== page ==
After having struggled against the option all season, Notre Dame's newly aggressive defense limited the Falcons' vaunted wishbone to 286 yards. Even more impressive was the Irish's ground attack, which rolled for 410 yards. By comparison Krug's numbers—8 for 13, for 96 yards and an interception—were modest. But for the first time in a long while, such puny numbers from a Notre Dame quarterback were hardly noticed.
George Jones is running. He lowers his head, does this nutty juke in front of a green Jeep Wrangler that has come to a stop at the corner of Montezuma Road and 55th Street in San Diego and high-steps it onto a sidewalk on the other side of the street. "Been doing this my entire life," says Jones, laughing. "It's not my style, though, the dancing and spinning. My style is angry." He pauses to consider the statement and adds, "Yes, I'm an angry runner."
Jones is a junior tailback at San Diego State. Last Saturday, in a 49-10 win over Hawaii, he ran for 164 yards and broke the Aztecs' single-season rushing mark of 1,630 yards set by Marshall Faulk in 1992. He played the last three weeks despite a broken jaw. "Oh, the jaw doesn't hurt that much," says Jones, who has rushed for 1,755 yards and 23 touchdowns this fall and has one game remaining, against Colorado State this Saturday. "I know what hurt is, and this isn't it."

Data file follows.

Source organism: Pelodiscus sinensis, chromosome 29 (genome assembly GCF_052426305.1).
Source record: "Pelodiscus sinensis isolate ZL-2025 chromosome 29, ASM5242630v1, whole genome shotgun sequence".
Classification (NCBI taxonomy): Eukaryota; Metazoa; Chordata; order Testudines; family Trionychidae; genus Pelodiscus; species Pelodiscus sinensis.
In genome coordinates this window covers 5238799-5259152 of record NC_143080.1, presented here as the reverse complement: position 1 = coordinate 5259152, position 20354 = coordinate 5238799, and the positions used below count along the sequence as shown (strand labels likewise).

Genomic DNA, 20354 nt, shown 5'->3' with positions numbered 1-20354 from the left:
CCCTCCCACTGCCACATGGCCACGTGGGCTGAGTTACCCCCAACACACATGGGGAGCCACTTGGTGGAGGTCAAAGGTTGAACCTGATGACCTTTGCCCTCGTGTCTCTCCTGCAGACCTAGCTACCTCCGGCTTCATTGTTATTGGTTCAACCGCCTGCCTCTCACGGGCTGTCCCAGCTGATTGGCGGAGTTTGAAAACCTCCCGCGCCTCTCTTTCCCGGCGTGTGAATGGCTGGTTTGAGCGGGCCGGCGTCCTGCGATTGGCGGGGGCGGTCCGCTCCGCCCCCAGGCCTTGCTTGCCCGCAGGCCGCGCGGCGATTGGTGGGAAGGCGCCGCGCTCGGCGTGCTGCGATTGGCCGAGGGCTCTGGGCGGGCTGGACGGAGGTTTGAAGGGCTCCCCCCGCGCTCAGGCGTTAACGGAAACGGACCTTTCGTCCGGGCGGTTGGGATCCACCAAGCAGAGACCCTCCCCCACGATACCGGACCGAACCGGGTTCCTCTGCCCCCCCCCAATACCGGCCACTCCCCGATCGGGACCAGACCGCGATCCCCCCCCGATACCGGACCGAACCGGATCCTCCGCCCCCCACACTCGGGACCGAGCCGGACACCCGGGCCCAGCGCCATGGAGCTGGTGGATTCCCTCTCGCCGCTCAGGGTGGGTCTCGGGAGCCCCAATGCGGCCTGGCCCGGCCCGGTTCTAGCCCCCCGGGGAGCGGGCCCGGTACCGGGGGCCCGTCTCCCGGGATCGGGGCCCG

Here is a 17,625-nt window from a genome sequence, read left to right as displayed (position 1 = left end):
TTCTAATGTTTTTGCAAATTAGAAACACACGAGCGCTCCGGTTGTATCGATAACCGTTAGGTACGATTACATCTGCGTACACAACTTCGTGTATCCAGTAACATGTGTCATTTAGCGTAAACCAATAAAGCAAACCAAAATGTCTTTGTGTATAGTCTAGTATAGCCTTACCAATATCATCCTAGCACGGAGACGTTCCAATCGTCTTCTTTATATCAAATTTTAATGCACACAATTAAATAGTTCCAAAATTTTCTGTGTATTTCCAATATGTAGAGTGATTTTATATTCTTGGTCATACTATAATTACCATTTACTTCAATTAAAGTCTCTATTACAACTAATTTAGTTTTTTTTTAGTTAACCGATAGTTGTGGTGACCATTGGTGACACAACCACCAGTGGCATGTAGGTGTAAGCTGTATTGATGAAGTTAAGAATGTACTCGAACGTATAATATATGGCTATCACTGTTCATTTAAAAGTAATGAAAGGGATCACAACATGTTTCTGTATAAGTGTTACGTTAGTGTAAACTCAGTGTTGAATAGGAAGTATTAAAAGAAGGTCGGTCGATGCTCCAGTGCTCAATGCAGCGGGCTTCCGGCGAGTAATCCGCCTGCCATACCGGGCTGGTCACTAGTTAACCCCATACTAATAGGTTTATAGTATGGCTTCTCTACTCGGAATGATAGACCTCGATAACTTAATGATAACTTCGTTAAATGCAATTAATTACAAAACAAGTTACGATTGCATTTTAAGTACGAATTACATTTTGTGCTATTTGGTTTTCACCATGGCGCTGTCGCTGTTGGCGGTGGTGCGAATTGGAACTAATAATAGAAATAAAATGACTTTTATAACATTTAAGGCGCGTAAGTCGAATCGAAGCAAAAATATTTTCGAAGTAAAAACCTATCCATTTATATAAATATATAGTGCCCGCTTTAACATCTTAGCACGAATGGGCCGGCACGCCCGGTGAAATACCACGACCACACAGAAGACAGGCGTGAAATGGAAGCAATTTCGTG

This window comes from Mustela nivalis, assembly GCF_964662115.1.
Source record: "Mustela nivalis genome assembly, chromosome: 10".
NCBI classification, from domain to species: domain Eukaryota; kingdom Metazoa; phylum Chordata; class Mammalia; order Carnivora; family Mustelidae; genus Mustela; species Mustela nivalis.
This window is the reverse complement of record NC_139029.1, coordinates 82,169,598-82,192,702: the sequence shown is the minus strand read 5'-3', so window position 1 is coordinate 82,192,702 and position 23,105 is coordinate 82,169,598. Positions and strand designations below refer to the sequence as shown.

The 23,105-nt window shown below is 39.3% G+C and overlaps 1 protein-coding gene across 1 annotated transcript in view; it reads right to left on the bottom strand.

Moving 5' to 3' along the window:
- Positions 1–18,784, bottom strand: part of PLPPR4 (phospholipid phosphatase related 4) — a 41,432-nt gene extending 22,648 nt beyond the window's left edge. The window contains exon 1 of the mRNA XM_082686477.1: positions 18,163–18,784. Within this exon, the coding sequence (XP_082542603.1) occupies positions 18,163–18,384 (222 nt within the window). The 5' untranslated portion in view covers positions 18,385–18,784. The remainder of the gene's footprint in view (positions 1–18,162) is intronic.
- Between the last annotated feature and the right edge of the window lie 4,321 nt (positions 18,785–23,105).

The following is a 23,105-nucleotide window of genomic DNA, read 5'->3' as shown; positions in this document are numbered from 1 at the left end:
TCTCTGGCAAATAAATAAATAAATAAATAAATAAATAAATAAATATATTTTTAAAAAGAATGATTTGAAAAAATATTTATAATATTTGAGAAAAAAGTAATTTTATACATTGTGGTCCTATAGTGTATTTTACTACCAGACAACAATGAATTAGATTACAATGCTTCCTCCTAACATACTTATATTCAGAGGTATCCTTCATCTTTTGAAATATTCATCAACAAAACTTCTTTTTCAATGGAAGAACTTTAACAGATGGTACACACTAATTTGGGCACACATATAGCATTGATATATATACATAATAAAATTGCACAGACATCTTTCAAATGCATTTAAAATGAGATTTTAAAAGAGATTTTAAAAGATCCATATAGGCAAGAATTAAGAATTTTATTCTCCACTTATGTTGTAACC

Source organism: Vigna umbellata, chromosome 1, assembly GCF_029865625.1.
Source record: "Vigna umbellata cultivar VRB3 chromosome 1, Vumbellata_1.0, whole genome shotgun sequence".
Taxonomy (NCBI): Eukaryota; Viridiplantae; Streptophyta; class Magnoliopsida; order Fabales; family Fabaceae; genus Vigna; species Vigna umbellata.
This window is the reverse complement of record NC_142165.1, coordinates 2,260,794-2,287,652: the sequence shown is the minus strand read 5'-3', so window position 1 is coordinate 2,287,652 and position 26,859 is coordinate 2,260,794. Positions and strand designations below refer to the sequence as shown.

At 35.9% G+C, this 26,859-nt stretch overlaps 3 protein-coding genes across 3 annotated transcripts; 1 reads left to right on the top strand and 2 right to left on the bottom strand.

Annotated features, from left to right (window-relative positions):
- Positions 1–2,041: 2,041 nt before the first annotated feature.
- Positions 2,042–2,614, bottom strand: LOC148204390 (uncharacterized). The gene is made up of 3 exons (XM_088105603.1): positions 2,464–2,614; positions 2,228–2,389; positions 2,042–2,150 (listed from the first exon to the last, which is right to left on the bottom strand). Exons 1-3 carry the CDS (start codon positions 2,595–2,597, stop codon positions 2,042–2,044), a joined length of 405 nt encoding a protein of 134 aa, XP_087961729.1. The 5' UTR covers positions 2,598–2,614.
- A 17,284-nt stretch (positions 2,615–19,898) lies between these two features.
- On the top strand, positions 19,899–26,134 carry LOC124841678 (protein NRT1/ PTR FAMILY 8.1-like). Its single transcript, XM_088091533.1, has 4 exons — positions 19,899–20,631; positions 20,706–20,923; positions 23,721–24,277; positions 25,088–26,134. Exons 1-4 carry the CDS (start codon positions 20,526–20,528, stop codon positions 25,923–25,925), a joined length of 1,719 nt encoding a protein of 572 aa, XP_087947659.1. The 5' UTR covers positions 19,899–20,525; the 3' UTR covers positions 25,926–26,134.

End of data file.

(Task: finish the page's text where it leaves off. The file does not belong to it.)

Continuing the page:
Growing up in Greenville, S.C., Jones was what social agencies commonly refer to as a community child, a parent-less youth who escaped the agencies' notice and slept wherever he could find a place. Occasionally, he stayed with his grandmother. Most of the time he stayed with neighborhood acquaintances. Of his parents, Jones says only, "I don't talk about them. Not to interviewers, not to friends, not to myself if I can help it."
When he was a teenager, Jones went to work at a fish restaurant. After his shift ended at midnight, he would jog the two miles back to his neighborhood, dodging imaginary tacklers in the dimly lit streets. "For those couple of miles, I was happy, just really happy dancing around and pretending," he says. "When I got home, though, that's when the hurt set in."
Soon afterward he started spending most nights in the suburban Greenville home of Monnie and Jackie Broome, whose son Nathan had befriended George in pee-wee ball. Throughout high school the Broomes were surrogate parents to Jones, though they've never become his legal guardians. Monnie and Jackie helped Jones enroll at Bakersfield ( Calif.) Junior College in 1993, where he spent two years before enrolling at San Diego State.
Initially, he had been reluctant to go to California. Jones, who had worked in a textile plant that summer, approached Monnie the day before he left for Bakersfield. "I'm not sure I want to go," Jones told him. "I think I'll just stay home and keep working in the plant." Replied Monnie, "Staying is not an option."
In retrospect, Jones says, "Going to California was the best thing for me. It's opened my eyes to the world." And it's opened the world's eyes to Jones.
Well, Not Really